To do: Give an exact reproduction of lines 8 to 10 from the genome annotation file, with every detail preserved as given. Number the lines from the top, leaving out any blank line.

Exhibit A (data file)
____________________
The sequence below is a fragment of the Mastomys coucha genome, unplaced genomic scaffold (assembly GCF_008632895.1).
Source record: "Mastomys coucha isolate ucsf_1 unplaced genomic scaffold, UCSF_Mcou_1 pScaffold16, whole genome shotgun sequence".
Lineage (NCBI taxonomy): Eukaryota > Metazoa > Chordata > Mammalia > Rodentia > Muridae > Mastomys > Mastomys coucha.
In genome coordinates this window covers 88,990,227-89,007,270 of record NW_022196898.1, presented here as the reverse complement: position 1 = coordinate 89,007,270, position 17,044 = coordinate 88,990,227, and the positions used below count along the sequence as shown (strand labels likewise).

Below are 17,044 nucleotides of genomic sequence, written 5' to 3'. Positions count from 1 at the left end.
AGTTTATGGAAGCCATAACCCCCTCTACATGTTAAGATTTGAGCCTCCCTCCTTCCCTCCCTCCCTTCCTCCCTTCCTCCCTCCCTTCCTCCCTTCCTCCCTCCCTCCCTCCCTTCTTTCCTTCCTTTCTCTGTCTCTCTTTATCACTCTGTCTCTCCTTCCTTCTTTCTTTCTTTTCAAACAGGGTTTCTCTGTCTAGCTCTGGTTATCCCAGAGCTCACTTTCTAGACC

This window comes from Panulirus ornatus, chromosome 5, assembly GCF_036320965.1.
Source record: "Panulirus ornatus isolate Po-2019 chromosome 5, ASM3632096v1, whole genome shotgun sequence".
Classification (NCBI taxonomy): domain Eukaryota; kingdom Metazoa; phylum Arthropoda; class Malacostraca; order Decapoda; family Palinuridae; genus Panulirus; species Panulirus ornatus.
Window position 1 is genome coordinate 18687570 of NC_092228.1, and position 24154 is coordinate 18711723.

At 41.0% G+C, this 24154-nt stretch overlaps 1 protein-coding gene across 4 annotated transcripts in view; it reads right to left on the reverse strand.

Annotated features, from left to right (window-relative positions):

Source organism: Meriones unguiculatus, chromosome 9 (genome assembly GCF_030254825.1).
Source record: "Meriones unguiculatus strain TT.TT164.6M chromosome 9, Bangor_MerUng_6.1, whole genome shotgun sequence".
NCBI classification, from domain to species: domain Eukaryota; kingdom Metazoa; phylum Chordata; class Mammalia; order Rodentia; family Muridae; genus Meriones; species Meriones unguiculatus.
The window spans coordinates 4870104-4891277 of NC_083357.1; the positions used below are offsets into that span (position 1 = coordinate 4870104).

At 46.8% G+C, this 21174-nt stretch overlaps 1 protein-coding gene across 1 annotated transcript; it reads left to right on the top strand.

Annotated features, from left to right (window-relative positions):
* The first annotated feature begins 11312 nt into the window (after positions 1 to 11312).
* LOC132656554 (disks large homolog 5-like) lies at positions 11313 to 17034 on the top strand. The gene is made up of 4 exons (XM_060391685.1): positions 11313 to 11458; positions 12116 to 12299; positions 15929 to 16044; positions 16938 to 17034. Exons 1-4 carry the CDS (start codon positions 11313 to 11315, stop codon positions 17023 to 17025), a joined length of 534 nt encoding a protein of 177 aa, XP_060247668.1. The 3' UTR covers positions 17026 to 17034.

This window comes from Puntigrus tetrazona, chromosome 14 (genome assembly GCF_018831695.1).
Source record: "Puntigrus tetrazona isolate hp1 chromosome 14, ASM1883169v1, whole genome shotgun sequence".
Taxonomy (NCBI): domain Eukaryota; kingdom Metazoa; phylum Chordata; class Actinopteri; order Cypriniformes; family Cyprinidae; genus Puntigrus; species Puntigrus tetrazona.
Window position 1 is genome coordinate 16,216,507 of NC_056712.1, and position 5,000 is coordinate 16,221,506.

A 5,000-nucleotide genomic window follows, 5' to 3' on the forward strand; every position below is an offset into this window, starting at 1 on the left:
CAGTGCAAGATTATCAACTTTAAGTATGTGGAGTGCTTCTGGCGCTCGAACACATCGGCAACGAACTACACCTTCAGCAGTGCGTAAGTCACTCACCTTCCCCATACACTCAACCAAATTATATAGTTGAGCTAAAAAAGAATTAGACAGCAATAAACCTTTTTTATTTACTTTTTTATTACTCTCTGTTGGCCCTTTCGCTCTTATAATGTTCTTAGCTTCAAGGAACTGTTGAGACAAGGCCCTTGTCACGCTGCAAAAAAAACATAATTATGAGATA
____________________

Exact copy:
Source record: "Panulirus ornatus isolate Po-2019 chromosome 5, ASM3632096v1, whole genome shotgun sequence".
Classification (NCBI taxonomy): domain Eukaryota; kingdom Metazoa; phylum Arthropoda; class Malacostraca; order Decapoda; family Palinuridae; genus Panulirus; species Panulirus ornatus.
Window position 1 is genome coordinate 18687570 of NC_092228.1, and position 24154 is coordinate 18711723.